Beltane Deity Spotlight: Kokopelli

March 28, 2021
March 28, 2021 DesertJen


Pagans of the Wild Wasteland welcomes you.  Grab a beverage, sit back, read, and hopefully mark us as one of your favorite spots on the world “wild” web.    


Beltane is a month away and you may be looking for something new and original for celebrating the foremost fertility Sabbat on the wheel of the year.      

Modern depiction of Kokopelli

w:User:Booyabazooka; flipped by Beyond My Ken (talk) 00:47, 13 September 2010 (UTC), Public domain, via Wikimedia Commons


While searching for an “off the beaten path” deity to celebrate the Sabbat, I discovered Kokopelli.  Kokopelli is a fertility god originating from the American southwest indigenous tribes.  Kokopelli’s origins are believed to have begun with the Anasazi and he takes many forms among the tribes.  One thing they seem to agree on is his status as a fertility god.   

Fertility God 

As a fertility GodKokopelli was originally depicted with large and erect male genitalia.  Early Christian missionaries found this somewhat disturbing, thus the practice discontinued publicly.   

His fertility symbolism in the legends varies among the tribes.  In some, it is his traveling from village to village sharing his knowledge of agriculture.  He instructed tribes on how to plant maize, squash, and beans.  The songs Kokopelli played on the flute would bring the spring rains allowing the crops to flourish in the desert southwest. 

In others, he would wander from village to village seducing women.  He would leave animal hides and blankets in return for servicing his legendary sexual needs.  In other tribes, the women who were having fertility problems called to him and he either impregnated them or left a baby One legend has him detaching his large phallus from his body, setting it in the river to float down to the villages, seducing and impregnating local women. 

Kokopelli’s Flute 

It is clear in all the different tribes that Kokopelli is also known as a flute-playing wanderer with a bag of goodies on his back. 

As noted above, his flute would bring on spring rains to help the crops flourish.  His music was also said to bring to bloom the spring flowers that bring color to the desert, or in other legends, bring solutions to make dreams come true.  Also, his flute is believed to promote well-being through music, healing infertility and sickness to those in the villages he visited.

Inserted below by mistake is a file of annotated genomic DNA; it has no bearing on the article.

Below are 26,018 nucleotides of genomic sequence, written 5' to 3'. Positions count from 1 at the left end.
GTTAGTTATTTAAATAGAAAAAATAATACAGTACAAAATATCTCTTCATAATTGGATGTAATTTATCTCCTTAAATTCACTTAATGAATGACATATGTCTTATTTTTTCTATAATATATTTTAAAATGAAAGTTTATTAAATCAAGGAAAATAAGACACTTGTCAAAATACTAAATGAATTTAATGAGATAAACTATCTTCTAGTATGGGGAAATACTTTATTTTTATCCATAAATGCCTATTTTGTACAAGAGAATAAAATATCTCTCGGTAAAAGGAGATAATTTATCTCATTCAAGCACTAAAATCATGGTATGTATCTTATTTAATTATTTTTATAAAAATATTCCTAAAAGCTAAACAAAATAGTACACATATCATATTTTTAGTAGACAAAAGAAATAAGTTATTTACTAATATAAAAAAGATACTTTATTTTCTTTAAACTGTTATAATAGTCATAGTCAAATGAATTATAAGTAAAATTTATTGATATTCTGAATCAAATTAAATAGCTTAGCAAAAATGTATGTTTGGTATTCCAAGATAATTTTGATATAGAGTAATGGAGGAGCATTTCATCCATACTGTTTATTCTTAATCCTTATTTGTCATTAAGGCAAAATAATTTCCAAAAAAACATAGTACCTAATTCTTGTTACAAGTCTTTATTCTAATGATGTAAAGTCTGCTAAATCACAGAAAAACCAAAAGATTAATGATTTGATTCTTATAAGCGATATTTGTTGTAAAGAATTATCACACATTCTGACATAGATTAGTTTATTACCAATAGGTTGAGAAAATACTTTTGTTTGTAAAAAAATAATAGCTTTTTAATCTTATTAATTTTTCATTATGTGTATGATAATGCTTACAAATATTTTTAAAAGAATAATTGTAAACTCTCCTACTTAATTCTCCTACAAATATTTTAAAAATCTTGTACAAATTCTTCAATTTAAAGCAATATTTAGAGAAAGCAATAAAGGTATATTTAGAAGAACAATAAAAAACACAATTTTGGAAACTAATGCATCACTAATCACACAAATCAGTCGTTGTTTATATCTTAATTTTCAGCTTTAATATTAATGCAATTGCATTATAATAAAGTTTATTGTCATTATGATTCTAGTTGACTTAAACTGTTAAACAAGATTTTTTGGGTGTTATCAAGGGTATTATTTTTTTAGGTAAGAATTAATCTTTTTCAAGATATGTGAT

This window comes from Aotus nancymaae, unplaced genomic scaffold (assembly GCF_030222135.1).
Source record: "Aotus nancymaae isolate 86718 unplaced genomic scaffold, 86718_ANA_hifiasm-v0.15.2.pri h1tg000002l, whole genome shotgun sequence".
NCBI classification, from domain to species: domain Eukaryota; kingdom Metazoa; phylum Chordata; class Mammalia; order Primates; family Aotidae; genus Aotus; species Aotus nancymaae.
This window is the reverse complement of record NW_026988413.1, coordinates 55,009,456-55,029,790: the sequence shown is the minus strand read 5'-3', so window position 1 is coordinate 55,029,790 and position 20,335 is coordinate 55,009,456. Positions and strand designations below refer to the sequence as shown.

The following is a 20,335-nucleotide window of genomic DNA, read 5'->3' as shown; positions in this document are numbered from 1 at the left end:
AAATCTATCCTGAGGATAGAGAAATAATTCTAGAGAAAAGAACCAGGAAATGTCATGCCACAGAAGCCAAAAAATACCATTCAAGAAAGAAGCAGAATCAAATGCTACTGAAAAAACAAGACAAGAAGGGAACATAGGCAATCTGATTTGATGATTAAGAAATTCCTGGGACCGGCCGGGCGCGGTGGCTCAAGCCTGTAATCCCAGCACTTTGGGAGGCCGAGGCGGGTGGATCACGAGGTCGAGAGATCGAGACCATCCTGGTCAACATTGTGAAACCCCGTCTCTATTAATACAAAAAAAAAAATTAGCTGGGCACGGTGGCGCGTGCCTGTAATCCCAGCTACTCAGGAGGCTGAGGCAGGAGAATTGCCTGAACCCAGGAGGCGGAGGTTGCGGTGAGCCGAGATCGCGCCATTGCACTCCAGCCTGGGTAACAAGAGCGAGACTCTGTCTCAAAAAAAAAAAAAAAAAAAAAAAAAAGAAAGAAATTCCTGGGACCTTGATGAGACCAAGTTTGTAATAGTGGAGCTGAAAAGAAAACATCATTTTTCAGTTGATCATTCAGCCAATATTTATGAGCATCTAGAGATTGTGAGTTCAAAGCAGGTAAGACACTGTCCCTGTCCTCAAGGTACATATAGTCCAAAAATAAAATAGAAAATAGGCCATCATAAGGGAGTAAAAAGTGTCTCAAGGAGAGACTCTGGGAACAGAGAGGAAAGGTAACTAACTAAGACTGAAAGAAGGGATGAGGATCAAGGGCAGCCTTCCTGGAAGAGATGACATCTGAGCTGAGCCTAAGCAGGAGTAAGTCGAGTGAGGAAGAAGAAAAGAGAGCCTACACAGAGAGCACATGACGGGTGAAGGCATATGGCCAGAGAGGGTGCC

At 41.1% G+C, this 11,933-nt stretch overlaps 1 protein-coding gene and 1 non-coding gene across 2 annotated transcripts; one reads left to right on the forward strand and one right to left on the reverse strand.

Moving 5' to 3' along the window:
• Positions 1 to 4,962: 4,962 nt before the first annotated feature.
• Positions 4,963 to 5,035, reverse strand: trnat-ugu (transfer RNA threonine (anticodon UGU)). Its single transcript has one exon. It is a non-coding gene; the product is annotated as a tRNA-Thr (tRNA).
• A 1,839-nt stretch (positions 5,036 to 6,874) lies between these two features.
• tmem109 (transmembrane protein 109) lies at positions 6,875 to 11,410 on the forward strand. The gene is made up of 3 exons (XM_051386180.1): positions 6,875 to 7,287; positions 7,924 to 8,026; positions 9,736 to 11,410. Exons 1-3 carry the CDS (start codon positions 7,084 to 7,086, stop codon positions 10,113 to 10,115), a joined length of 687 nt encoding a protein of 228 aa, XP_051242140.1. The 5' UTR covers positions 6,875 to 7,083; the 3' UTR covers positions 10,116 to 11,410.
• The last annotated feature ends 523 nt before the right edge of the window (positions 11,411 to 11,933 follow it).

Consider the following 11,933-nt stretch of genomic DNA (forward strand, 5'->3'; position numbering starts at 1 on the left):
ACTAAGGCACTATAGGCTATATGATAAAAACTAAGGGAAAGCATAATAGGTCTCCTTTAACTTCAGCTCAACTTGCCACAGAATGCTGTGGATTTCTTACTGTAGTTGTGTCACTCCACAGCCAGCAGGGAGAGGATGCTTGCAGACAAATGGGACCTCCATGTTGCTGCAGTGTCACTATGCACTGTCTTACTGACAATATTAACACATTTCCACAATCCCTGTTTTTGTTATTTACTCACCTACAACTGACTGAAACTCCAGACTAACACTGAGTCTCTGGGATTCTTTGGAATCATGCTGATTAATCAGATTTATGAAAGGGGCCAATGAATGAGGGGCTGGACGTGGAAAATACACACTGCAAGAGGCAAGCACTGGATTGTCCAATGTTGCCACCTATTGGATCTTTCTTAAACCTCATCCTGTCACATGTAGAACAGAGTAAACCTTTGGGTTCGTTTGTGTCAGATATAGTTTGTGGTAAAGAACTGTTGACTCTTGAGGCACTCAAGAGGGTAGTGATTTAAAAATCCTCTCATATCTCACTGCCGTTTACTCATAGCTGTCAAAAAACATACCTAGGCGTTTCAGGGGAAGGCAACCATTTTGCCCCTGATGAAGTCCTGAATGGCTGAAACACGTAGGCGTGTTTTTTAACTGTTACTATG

Kokopelli’s Sack 

Native American lore considers the hump on Kokopelli’s back to represent a sack of goodies.  Depending on the tribe or specific legend, the bag contains babies to be left for the barren women in the village, songs he played on his flute, trinkets for trade, or seeds of corn. 

Kokopelli and Beltane 

After researching Kokopelli, it became readily apparent he would be an excellent fit for a Beltane ritual.  He is a fertility god, he is a healing god, and he is a god related to agriculture – all the things that Beltane is about. 

To use Kokopelli in your Beltane ritual, I would suggest Native American flute music in the background.  On the altar, corn, bean, and squash seeds would be appropriate as would early spring flowers. A dish of water from a spring rain would be a reminder of the transition from winter to spring.  For instance, performing a ritual of fertility, whether it be material or spiritual would, again, be appropriate. 

What God and/or Goddess will you be using during your Beltane ritual?  Let us know below in the comments.   


The Great Basin Crone, DesertJen, has been a practicing pagan for 20 years. She does not identify with any belief system, although she feels a strong calling to explore, investigate, and practice using her Celtic roots. She also practices Kitchen and Green witchery through her love of cooking and gardening, using herbs, plants, and anything that comes from the earth in her craft. She has many hobbies, which include creating through polymer clay and her Cricut. She also has the pleasure of nurturing and caring for her grandbaby while the baby’s parents are at work. Animals are extremely important to DesertJen, as she has an elderly lab, an old husky, and a young black Manx that is missing her tail (who keeps the old Crone on her toes!). DesertJen shares her life with her mother in the Nevada high desert of the Great Basin, where they love to watch the moon rise.

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